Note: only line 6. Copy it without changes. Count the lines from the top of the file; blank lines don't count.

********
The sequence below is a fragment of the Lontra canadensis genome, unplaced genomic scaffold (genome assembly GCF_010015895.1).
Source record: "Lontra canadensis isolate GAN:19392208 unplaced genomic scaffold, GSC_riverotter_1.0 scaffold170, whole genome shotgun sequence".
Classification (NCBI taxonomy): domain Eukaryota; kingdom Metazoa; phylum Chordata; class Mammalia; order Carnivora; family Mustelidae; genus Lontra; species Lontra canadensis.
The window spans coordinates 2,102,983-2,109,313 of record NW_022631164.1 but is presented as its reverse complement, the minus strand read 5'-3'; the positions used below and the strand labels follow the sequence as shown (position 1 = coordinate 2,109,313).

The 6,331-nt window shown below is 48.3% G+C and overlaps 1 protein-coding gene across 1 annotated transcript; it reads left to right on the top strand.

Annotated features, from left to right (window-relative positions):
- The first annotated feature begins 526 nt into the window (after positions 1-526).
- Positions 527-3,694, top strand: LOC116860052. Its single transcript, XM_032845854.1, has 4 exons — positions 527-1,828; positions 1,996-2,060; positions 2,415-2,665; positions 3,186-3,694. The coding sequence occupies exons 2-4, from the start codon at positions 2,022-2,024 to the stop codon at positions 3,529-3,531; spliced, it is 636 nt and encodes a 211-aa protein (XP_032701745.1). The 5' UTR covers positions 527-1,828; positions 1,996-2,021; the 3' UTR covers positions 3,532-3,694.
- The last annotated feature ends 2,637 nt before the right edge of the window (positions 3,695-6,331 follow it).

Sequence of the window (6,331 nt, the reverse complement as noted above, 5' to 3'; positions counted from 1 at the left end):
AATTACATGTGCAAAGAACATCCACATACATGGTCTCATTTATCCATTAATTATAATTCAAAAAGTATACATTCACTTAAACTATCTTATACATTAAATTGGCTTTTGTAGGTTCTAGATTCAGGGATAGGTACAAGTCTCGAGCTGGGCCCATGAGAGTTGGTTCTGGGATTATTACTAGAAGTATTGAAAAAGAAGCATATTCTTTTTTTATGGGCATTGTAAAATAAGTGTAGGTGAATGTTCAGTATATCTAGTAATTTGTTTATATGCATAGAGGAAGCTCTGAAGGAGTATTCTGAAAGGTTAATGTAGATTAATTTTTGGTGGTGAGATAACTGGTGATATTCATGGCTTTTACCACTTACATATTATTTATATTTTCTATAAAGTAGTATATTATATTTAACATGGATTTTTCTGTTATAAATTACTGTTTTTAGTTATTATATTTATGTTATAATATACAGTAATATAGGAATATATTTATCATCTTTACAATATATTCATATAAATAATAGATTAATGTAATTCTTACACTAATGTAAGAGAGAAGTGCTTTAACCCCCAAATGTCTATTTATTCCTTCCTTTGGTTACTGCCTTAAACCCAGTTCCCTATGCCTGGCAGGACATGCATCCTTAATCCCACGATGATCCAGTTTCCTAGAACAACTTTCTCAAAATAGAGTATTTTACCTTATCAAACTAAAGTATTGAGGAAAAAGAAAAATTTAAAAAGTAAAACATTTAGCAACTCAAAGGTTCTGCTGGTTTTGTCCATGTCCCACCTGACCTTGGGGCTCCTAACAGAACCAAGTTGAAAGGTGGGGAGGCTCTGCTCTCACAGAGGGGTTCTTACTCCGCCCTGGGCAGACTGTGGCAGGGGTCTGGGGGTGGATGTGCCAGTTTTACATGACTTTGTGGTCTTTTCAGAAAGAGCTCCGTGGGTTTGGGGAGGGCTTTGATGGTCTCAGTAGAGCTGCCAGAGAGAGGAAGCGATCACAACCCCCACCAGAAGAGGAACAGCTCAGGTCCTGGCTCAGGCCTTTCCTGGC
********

Annotated features, from left to right (window-relative positions):